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3

Frisbee's answer is correct. But it only answers for eight players (although the other numbers are hidden in that table). Since the OP asked for 8-10, I will add the answers for nine and ten players. The odds of an ace not occurring in the next x cards dealt (after you're dealt two aces) is ( 48!/(48-x)! )/( 50!/(50-x)! ). That's the probability that no one ...


0

--Even further, in his poker lessons at MIT, Will Ma states that most players bluff too much or don't bluff enough.-- This is a ludicrous statement. If you have calculated an optimum bluff frequency then half the players will be higher and half lower minus the very few who nail the frequency exactly. As several other posters have noted, the actual optimum ...


-4

Jack is definitely right, Frisbee, thus you're very wrong. The odds of getting dealt pocket aces are 1/221 (4/52*3/51). Odds that another ace has been dealt out preflop is 2/50, so roughly 4%.


2

Pick is it 8 or 10 At 8 I think it is 0.4114 Or 1.4306 : 1 This is for exactly one ace out - (not two) Using combination (2/1) * (48/13) / (50/14) (2 aces need 1) (48 non ace need 13) / (50 cards need 14) Both other aces out would be 0.0743 Add them for 1 or 2 aces out = 0.4857 You can get that same number with 1 - 48 / 50 * = ...


0

I have seen it on TV a few times Based on hand independent it is 0.000256 (quad) * 0.0017 (boat) = 0.00000044 But since they share a pair on the board less than that I think the real calc is 0.0017 * 0.00101 = 0.00000172 From the boat there are 45 cards out and need to match the pair on the board So the odds of getting quadded are: (2/2) / (45/2) = ...


0

Lol at the answers saying there isn't a correct frequency to bluff. I'll give a simple example where we have a polar vs bluff catcher range. This means that in the polar players range there are hands that are better than all of the bluff catching players hands and always win at showdown and hands that are worse than all of the bluff catching players hands ...


0

The idea is to bluff at a frequency that gives your opponent 0 EV f is frequency s is the fraction of the pot you bet What f gives your opponent an EV of 0? 0 = f(1 + s) - (1-f)s 0 = f + sf - s + sf 0 = f + 2sf - s s = f(1 + 2s) s / (1 + 2s) = f The mathematical number of s / (2s + 1) is a good number That is a bigger bluff frequency than most people would ...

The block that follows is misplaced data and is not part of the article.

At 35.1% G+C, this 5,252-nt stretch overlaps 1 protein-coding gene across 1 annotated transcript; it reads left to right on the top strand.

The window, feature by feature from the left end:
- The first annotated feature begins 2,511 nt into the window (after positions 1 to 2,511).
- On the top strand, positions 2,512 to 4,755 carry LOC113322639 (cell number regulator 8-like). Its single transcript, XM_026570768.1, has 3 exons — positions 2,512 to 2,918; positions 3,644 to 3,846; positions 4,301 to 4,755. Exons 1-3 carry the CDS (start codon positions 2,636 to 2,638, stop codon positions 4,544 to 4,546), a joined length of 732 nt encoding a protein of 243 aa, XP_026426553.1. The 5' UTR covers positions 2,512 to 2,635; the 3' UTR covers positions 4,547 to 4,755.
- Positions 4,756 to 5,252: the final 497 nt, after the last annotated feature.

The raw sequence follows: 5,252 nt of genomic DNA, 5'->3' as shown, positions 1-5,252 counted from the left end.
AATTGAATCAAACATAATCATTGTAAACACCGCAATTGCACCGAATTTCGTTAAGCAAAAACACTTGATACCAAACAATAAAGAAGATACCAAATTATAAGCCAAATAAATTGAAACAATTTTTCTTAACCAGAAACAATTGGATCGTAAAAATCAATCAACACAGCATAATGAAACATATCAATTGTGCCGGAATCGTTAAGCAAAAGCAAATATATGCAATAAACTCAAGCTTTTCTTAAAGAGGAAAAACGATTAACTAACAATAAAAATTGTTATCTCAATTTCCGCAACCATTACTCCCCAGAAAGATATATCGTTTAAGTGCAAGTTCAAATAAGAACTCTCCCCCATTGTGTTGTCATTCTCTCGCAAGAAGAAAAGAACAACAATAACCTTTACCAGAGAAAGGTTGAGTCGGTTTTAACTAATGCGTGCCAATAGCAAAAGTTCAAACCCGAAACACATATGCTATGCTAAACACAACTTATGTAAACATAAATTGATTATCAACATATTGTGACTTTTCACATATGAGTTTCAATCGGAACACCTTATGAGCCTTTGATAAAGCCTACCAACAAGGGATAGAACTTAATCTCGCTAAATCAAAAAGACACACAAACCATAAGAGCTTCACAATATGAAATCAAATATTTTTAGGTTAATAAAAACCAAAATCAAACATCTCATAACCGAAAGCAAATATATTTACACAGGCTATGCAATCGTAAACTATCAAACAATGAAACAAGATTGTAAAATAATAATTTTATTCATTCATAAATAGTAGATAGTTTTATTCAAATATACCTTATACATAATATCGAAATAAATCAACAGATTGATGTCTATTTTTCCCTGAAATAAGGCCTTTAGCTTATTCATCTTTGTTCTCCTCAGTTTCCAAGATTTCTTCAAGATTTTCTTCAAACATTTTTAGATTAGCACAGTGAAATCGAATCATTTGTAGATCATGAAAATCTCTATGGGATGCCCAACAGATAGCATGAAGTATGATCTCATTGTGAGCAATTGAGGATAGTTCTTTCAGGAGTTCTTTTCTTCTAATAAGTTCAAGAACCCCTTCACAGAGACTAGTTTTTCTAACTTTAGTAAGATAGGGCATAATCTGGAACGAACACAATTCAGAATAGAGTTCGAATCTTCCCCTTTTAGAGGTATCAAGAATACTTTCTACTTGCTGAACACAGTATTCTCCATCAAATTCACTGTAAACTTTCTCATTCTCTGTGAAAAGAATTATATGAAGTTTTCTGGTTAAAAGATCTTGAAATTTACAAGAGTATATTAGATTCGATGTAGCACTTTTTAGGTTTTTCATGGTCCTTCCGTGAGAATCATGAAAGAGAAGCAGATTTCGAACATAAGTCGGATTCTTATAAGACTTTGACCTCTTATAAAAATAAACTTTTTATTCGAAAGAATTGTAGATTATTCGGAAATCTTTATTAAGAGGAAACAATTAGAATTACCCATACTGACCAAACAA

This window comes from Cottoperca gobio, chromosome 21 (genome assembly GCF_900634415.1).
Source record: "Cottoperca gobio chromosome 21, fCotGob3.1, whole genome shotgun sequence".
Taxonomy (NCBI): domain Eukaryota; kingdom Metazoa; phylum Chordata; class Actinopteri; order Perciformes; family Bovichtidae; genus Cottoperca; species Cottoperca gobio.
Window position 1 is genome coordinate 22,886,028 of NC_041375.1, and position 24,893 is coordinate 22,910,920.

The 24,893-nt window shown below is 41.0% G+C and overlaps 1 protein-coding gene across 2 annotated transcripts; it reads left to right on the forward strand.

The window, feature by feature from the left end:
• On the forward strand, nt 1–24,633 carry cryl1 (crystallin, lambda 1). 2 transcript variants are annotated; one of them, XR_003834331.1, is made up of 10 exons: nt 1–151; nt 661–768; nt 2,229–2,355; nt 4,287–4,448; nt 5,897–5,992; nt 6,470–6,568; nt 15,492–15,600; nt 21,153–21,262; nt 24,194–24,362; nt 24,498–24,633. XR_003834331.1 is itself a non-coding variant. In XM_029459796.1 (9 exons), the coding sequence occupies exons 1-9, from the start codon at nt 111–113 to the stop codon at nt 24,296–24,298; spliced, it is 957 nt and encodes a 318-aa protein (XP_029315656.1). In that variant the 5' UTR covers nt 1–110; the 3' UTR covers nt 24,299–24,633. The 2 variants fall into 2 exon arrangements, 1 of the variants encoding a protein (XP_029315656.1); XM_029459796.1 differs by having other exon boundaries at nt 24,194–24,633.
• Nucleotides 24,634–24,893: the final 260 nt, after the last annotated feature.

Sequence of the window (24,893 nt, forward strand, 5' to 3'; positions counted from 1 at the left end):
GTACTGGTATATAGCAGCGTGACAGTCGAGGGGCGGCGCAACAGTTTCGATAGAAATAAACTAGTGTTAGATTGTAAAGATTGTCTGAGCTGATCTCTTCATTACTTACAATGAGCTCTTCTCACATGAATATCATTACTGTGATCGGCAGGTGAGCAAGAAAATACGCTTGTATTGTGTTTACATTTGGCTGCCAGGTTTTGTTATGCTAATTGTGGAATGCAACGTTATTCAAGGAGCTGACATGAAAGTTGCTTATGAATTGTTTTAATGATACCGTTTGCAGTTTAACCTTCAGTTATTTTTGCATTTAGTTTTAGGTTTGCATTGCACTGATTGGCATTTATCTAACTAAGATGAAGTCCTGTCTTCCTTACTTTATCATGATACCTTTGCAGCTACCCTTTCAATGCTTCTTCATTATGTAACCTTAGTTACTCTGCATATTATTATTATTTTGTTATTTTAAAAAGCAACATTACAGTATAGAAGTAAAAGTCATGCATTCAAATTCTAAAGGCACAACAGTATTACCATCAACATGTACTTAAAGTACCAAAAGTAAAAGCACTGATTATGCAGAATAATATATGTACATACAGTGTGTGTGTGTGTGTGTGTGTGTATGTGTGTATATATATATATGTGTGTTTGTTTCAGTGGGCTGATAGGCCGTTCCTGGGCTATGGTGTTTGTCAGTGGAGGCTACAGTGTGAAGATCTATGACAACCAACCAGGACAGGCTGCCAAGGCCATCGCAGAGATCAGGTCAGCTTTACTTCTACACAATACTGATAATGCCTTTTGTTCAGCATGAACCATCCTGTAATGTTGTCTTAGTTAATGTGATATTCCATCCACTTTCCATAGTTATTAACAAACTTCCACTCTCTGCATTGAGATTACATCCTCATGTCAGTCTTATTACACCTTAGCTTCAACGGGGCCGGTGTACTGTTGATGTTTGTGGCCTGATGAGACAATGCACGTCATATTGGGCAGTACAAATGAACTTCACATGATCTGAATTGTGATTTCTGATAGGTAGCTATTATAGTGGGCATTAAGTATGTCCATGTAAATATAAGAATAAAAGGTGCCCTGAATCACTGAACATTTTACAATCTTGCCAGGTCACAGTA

0

Your simplification is over simplified. If you want actual odds uses a calculator At the table it is simple. If you are getting 2:1 on your money AQ is only not getting pot odds against AA, KK, AK, and QQ. It is pretty easy to figure out the hands you are 2:1 dog to. KQ is actually close. The quick safe bet is any two cards Q or better. You are ...


-1

You shouldn't have played it so aggressively. Someone with even a King is likely to call you if they are the only person left to act. At that point, having such low pairs, there a lot of different ways you can lose over the course of the next two cards. They could make a higher two pair. The board could pair, counterfeiting your two pair. Or like what really ...


1

Just outs to improve on the next card is fairly straight forward. Probability to win is much more complex. If it is just you against a single player on the river then you can calculate. A starting hand against 3 random hands is very complex. I assume you mean chances (not change). You have poker calculators but there is no formula A straight can get ...


1

You can use this this calculator, but basically you would need to know your opponents hand in order to actually calculate the odds. The probability you have of hitting your outs however, can be calculated. Take a look at my other answer to learn how. If you have a solid read you could try to include the probability of him hitting his hand after you have ...



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